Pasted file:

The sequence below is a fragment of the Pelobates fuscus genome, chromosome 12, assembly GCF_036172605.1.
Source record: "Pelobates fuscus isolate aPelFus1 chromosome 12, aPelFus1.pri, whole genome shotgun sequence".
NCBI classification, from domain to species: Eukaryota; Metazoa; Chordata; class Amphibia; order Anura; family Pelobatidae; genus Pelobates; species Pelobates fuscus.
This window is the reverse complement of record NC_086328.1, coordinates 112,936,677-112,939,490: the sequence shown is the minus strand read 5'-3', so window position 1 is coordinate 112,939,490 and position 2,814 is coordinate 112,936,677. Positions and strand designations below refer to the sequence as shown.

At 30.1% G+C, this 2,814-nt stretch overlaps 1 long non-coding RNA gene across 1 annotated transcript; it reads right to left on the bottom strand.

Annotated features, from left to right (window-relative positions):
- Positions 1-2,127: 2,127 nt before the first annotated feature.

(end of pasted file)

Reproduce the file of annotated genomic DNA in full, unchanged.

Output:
The sequence below is a fragment of the Pelobates fuscus genome, chromosome 12, assembly GCF_036172605.1.
Source record: "Pelobates fuscus isolate aPelFus1 chromosome 12, aPelFus1.pri, whole genome shotgun sequence".
NCBI classification, from domain to species: Eukaryota; Metazoa; Chordata; class Amphibia; order Anura; family Pelobatidae; genus Pelobates; species Pelobates fuscus.
This window is the reverse complement of record NC_086328.1, coordinates 112,936,677-112,939,490: the sequence shown is the minus strand read 5'-3', so window position 1 is coordinate 112,939,490 and position 2,814 is coordinate 112,936,677. Positions and strand designations below refer to the sequence as shown.

At 30.1% G+C, this 2,814-nt stretch overlaps 1 long non-coding RNA gene across 1 annotated transcript; it reads right to left on the bottom strand.

Annotated features, from left to right (window-relative positions):
- Positions 1-2,127: 2,127 nt before the first annotated feature.